17/05/2017
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How to do a family tree with children

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Start a family tree with the children in your life with our expert guide to encouraging kids to get into genealogy.

Although family history is traditionally seen as a hobby for adults, there are many different ways to involved children in tracing their ancestors and finding out more about the family’s history. After all, as adult researchers, we’re basically acting as detectives in finding out more about our ancestors and this curiosity about the past is a good way to draw children into the story of their family.

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Think back to your own childhood and chances are, you might have enjoyed hearing stories about your parents’ and grandparents’ own childhood. Choosing stories from your own past can be a great way to start a family tree conversation with your child.

Getting your child into genealogy

Once you’ve had a chat about your own childhood, show your child some photos of your own parents and grandparents, explaining that these are their ancestors. This is a great, visual way to begin a family tree with a child; including their name and photo at the bottom of a family tree chart and building the story from there.

You can start the tree very simply by explaining the maternal and paternal sides of a family tree. Then, explain to your child that these are the facts you’ve found about some of their ancestors and you’d like their help to discover the missing parts of the puzzle.

Building the family tree

Once you’ve got the basic tree sketched, decide with your child which ancestor you’d like to concentrate on and make an adventure of starting a scavenger hunt for clues about that person. You could search the attic for family photos, look through boxes of documents you’ve gathered for your own research, or even visit the graveyard where that ancestor’s buried; activities such as tombstone rubbing can really bring history to life.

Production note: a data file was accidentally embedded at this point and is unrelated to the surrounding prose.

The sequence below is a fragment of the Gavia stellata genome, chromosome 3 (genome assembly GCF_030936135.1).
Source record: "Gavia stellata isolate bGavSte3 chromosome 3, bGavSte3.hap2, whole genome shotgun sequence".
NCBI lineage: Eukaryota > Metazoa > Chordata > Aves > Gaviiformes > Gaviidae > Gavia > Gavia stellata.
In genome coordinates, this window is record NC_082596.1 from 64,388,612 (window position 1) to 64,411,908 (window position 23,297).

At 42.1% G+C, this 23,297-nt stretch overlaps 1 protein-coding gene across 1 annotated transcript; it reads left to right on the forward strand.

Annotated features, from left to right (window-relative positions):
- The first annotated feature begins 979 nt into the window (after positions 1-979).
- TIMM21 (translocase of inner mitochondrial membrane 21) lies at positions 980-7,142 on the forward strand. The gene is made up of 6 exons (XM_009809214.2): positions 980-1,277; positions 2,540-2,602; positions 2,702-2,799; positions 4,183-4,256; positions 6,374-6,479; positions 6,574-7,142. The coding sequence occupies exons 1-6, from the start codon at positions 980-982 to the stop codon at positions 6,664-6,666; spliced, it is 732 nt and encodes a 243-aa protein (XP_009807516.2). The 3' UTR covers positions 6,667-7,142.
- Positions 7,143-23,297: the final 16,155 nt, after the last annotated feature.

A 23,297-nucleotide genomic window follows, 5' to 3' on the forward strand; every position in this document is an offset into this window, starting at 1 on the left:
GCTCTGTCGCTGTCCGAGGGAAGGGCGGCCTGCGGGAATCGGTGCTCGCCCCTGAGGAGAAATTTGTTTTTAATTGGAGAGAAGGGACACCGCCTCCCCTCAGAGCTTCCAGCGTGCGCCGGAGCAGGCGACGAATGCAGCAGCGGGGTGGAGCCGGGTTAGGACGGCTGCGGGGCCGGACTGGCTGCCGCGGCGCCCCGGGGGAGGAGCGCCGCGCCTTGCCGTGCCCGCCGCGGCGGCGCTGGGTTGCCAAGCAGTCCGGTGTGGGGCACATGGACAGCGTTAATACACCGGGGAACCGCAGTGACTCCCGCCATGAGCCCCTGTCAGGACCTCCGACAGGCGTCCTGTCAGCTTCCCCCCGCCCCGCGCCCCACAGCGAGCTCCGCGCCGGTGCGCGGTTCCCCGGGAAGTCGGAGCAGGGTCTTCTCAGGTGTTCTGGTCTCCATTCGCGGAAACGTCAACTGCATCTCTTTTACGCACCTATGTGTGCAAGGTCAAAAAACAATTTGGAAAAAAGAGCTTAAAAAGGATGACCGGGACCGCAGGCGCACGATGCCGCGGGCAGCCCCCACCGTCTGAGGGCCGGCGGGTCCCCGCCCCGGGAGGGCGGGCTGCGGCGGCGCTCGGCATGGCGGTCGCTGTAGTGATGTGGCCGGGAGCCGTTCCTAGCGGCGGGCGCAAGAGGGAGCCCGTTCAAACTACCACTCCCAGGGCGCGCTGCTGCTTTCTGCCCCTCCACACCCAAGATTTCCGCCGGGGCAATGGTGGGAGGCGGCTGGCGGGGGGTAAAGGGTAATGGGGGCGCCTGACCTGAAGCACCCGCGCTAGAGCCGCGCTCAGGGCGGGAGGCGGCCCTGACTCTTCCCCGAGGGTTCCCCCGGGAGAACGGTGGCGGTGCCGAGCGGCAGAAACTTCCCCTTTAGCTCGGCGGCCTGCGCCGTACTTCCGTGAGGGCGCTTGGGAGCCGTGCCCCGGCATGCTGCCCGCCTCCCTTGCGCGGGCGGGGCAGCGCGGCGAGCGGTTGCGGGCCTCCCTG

Older children might want to help with computer-based research or thinking up questions they could ask relatives about the ancestor in question. You could even tie in some of your work to school history projects.

Don’t necessarily approach the task as you would your own research, instead think about how it can appeal to the child in question. Dates may be less relevant here than they would be to you; if you’re hoping this might become a long-term interest, then concentrate on the social history side of things and tie this into the child’s interests – for example, a youngster interested in fashion might like to find out about the clothes their great-grandmother would have worn, or a computer battle game enthusiast could be interested in hearing about an ancestor’s military service.

Presenting the family tree as a project

Once you’ve discovered more facts and followed up any clues, ask your child for their help in putting together the family’s story. Be open minded about how this is presented – might a timeline or memory box work instead of, or alongside, a traditional family tree? Older children may even be able to help put together a newsletter for relatives, or a video blog.

Top tips for family history with children

  • Don’t forget to tell stories of your own childhood
  • Be open-minded about how the work progresses
  • Don’t just stick to names and dates – flesh out the story

Genealogy websites

The Acorn Club, run by Devon Family History Society, welcomes young family tree enthusiasts from anywhere in the UK. 

Family history activities for children from the Church of Jesus Christ of Latter-Day Saints.

 

 

 

 

 

(Image copyright D Sharon Pruitt)

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